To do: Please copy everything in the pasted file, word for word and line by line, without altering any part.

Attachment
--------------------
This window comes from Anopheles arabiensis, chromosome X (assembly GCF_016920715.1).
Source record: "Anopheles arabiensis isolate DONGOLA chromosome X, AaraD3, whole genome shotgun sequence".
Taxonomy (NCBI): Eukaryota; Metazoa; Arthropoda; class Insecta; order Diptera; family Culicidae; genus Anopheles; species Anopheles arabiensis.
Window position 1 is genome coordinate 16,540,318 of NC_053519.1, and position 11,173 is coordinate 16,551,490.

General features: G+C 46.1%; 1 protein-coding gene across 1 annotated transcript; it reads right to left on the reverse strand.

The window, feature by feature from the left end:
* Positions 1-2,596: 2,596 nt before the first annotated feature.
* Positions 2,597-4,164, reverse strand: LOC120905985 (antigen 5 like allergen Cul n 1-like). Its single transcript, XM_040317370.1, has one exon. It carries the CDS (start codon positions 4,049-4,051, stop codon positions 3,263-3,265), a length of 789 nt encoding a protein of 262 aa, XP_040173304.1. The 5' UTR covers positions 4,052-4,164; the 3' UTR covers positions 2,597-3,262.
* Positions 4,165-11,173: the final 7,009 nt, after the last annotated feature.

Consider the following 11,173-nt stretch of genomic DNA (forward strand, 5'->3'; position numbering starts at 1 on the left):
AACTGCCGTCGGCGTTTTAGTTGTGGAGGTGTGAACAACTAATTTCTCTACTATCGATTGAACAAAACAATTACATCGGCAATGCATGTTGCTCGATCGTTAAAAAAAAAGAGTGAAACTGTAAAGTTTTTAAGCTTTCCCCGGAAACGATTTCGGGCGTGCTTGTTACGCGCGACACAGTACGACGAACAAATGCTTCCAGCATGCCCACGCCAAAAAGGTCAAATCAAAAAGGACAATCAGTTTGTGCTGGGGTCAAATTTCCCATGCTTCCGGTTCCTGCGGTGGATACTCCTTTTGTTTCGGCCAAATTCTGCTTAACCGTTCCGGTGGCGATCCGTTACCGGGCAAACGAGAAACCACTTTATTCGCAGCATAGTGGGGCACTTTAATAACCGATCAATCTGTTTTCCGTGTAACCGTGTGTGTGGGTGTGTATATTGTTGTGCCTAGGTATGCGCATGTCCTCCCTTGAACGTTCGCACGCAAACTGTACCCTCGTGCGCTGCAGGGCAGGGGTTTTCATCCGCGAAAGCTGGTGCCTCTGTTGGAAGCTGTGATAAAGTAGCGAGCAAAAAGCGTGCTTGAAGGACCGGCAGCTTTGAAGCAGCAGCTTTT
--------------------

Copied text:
This window comes from Anopheles arabiensis, chromosome X (assembly GCF_016920715.1).
Source record: "Anopheles arabiensis isolate DONGOLA chromosome X, AaraD3, whole genome shotgun sequence".
Taxonomy (NCBI): Eukaryota; Metazoa; Arthropoda; class Insecta; order Diptera; family Culicidae; genus Anopheles; species Anopheles arabiensis.
Window position 1 is genome coordinate 16,540,318 of NC_053519.1, and position 11,173 is coordinate 16,551,490.

General features: G+C 46.1%; 1 protein-coding gene across 1 annotated transcript; it reads right to left on the reverse strand.

The window, feature by feature from the left end:
* Positions 1-2,596: 2,596 nt before the first annotated feature.
* Positions 2,597-4,164, reverse strand: LOC120905985 (antigen 5 like allergen Cul n 1-like). Its single transcript, XM_040317370.1, has one exon. It carries the CDS (start codon positions 4,049-4,051, stop codon positions 3,263-3,265), a length of 789 nt encoding a protein of 262 aa, XP_040173304.1. The 5' UTR covers positions 4,052-4,164; the 3' UTR covers positions 2,597-3,262.
* Positions 4,165-11,173: the final 7,009 nt, after the last annotated feature.

Consider the following 11,173-nt stretch of genomic DNA (forward strand, 5'->3'; position numbering starts at 1 on the left):
AACTGCCGTCGGCGTTTTAGTTGTGGAGGTGTGAACAACTAATTTCTCTACTATCGATTGAACAAAACAATTACATCGGCAATGCATGTTGCTCGATCGTTAAAAAAAAAGAGTGAAACTGTAAAGTTTTTAAGCTTTCCCCGGAAACGATTTCGGGCGTGCTTGTTACGCGCGACACAGTACGACGAACAAATGCTTCCAGCATGCCCACGCCAAAAAGGTCAAATCAAAAAGGACAATCAGTTTGTGCTGGGGTCAAATTTCCCATGCTTCCGGTTCCTGCGGTGGATACTCCTTTTGTTTCGGCCAAATTCTGCTTAACCGTTCCGGTGGCGATCCGTTACCGGGCAAACGAGAAACCACTTTATTCGCAGCATAGTGGGGCACTTTAATAACCGATCAATCTGTTTTCCGTGTAACCGTGTGTGTGGGTGTGTATATTGTTGTGCCTAGGTATGCGCATGTCCTCCCTTGAACGTTCGCACGCAAACTGTACCCTCGTGCGCTGCAGGGCAGGGGTTTTCATCCGCGAAAGCTGGTGCCTCTGTTGGAAGCTGTGATAAAGTAGCGAGCAAAAAGCGTGCTTGAAGGACCGGCAGCTTTGAAGCAGCAGCTTTT